It probably just seems like it’s been years.
Nick Markakis hit a grand slam in the second inning and drove in two more runs with a double in the eighth inning as the Orioles beat the Rays 7-0 on Friday.
The outburst gave him as many RBI (six) as he had in his previous 27 games combined.
For those with short memories, Markakis actually was a run producer at one point. As a 23-year-old sophomore in 2007, he hit 23 homers and drove in 112 runs. Even in 2009, he finished with 101 RBI.
The homer totals, though, kept tumbling. After he hit 23 in 2007, he fell off to 20 in 2008, 18 in 2009 and just 12 last year. He entered Friday’s game with four in 59 games this season.
There were no injury explanations: apart from his rookie season in 2006, Markakis has averaged 160 games per year. He kept hitting plenty of singles and doubles and finished with averages of .300, .306, .293 and .297 the last four years.
However, even Markakis’ average had plummeted this year. He entered the game hitting .238. His OBP, which stood at .370 last year, was a meager .298. His slugging percentage was particularly horrid at .304. He had just four doubles after hitting 45 each of the previous two years.
The Orioles have to be hoping that tonight marks a turning point for Markakis’ season. He hit his first grand slam since 2009, and the six RBI were a new career high. Maybe it doesn’t mean much: Markakis actually had two other games this season in which he both homered and doubled and nothing came of them. But the Orioles need him badly if they’re going to score runs with Brian Roberts out.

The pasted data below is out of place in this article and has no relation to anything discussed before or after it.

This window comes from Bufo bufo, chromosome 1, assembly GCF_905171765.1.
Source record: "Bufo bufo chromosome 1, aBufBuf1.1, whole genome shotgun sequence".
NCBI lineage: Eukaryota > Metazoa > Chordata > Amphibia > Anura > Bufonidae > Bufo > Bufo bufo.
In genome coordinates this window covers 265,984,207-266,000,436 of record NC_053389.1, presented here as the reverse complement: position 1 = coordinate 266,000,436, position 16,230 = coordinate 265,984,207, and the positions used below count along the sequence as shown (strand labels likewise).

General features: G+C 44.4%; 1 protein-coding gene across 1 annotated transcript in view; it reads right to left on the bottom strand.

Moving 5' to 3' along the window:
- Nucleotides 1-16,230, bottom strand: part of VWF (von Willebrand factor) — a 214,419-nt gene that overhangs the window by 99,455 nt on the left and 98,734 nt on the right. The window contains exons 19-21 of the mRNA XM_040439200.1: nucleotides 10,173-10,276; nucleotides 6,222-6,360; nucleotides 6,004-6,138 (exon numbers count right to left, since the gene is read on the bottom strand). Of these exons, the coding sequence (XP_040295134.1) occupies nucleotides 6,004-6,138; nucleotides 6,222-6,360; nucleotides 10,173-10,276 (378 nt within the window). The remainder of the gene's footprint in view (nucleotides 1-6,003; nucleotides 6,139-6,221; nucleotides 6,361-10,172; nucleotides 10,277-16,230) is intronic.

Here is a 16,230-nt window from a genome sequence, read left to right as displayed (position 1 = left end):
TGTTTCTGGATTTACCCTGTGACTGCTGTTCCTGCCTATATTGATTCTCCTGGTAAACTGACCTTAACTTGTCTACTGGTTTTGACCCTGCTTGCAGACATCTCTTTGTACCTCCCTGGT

Athletics southpaw Sean Manaea delivered his first career no-hitter against the Red Sox in a decisive 3-0 victory on Saturday night. Any thought of a perfect game was banished in the first at-bat, when Mookie Betts drew a leadoff six-pitch walk to open the first inning. From there, Manaea was nearly flawless, holding the Sox to four total baserunners and striking out 10 of 30 batters faced — a career record.
Manaea was gifted a three-run lead thanks to RBI doubles from Jed Lowrie and Stephen Piscotty and Marcus Semien‘s solo shot off of Chris Sale in the fifth inning. While the Red Sox managed to draw two walks off of Manaea, they didn’t come anywhere close to plating a run. Andrew Benintendi tried to break up the no-no in the sixth inning with an infield hit down the first base line, but strayed out of bounds and later saw his hit reversed on a call of batter interference.
Entering the ninth inning, the 26-year-old lefty was sitting at just 95 pitches through eight frames of no-hit ball. He quickly deposed Blake Swihart and Mookie Betts with a groundout and fly out, then walked Benintendi on seven pitches. Any threat the Red Sox might have posed was soon eliminated, however, as Hanley Ramirez ground into a force out to complete the no-hitter.
Manaea is the first A’s pitcher to toss a no-no since Dallas Braden’s perfect game against the Rays eight years ago. The last time the Red Sox were on the losing end of a no-hitter was also against an AL West rival, when the Mariners’ Chris Bosio clinched a 2-0 no-no on April 22, 1993. Manaea’s feat is even more outstanding given how dominant the Red Sox have looked this season: prior to Saturday’s defeat, they boasted a 17-2 record and had yet to be shut out during the regular season.